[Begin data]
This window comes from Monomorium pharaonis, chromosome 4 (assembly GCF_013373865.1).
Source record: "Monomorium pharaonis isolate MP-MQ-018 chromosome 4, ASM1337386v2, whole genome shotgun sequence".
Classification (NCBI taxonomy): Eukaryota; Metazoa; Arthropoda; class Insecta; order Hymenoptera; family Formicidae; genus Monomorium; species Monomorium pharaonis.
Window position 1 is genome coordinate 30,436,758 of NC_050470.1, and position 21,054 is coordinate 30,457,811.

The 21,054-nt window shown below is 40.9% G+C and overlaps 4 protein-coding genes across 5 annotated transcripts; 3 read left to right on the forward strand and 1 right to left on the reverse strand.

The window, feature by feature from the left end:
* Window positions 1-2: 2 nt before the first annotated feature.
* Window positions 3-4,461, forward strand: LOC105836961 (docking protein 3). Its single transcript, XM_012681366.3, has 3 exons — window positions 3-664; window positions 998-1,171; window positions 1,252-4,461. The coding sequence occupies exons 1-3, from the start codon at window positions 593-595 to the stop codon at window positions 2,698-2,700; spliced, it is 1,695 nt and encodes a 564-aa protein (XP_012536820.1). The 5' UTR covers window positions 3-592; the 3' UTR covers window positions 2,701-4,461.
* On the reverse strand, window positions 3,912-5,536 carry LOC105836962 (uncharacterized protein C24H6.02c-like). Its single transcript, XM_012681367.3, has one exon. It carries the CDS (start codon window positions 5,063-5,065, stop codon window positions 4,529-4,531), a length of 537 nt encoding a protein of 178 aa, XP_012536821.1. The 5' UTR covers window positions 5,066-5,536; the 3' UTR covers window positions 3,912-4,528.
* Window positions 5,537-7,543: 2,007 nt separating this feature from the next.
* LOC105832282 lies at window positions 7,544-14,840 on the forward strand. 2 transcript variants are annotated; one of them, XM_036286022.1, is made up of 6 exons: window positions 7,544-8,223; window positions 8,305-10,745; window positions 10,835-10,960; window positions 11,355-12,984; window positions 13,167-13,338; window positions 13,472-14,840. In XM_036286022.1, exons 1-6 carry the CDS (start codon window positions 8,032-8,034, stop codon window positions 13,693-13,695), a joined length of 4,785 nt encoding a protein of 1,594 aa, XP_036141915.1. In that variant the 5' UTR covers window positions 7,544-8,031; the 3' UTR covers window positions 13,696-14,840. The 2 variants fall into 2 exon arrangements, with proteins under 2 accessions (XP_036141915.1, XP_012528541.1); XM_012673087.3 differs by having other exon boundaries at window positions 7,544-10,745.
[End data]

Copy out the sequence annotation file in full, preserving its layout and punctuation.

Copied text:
This window comes from Monomorium pharaonis, chromosome 4 (assembly GCF_013373865.1).
Source record: "Monomorium pharaonis isolate MP-MQ-018 chromosome 4, ASM1337386v2, whole genome shotgun sequence".
Classification (NCBI taxonomy): Eukaryota; Metazoa; Arthropoda; class Insecta; order Hymenoptera; family Formicidae; genus Monomorium; species Monomorium pharaonis.
Window position 1 is genome coordinate 30,436,758 of NC_050470.1, and position 21,054 is coordinate 30,457,811.

The 21,054-nt window shown below is 40.9% G+C and overlaps 4 protein-coding genes across 5 annotated transcripts; 3 read left to right on the forward strand and 1 right to left on the reverse strand.

The window, feature by feature from the left end:
* Window positions 1-2: 2 nt before the first annotated feature.
* Window positions 3-4,461, forward strand: LOC105836961 (docking protein 3). Its single transcript, XM_012681366.3, has 3 exons — window positions 3-664; window positions 998-1,171; window positions 1,252-4,461. The coding sequence occupies exons 1-3, from the start codon at window positions 593-595 to the stop codon at window positions 2,698-2,700; spliced, it is 1,695 nt and encodes a 564-aa protein (XP_012536820.1). The 5' UTR covers window positions 3-592; the 3' UTR covers window positions 2,701-4,461.
* On the reverse strand, window positions 3,912-5,536 carry LOC105836962 (uncharacterized protein C24H6.02c-like). Its single transcript, XM_012681367.3, has one exon. It carries the CDS (start codon window positions 5,063-5,065, stop codon window positions 4,529-4,531), a length of 537 nt encoding a protein of 178 aa, XP_012536821.1. The 5' UTR covers window positions 5,066-5,536; the 3' UTR covers window positions 3,912-4,528.
* Window positions 5,537-7,543: 2,007 nt separating this feature from the next.
* LOC105832282 lies at window positions 7,544-14,840 on the forward strand. 2 transcript variants are annotated; one of them, XM_036286022.1, is made up of 6 exons: window positions 7,544-8,223; window positions 8,305-10,745; window positions 10,835-10,960; window positions 11,355-12,984; window positions 13,167-13,338; window positions 13,472-14,840. In XM_036286022.1, exons 1-6 carry the CDS (start codon window positions 8,032-8,034, stop codon window positions 13,693-13,695), a joined length of 4,785 nt encoding a protein of 1,594 aa, XP_036141915.1. In that variant the 5' UTR covers window positions 7,544-8,031; the 3' UTR covers window positions 13,696-14,840. The 2 variants fall into 2 exon arrangements, with proteins under 2 accessions (XP_036141915.1, XP_012528541.1); XM_012673087.3 differs by having other exon boundaries at window positions 7,544-10,745.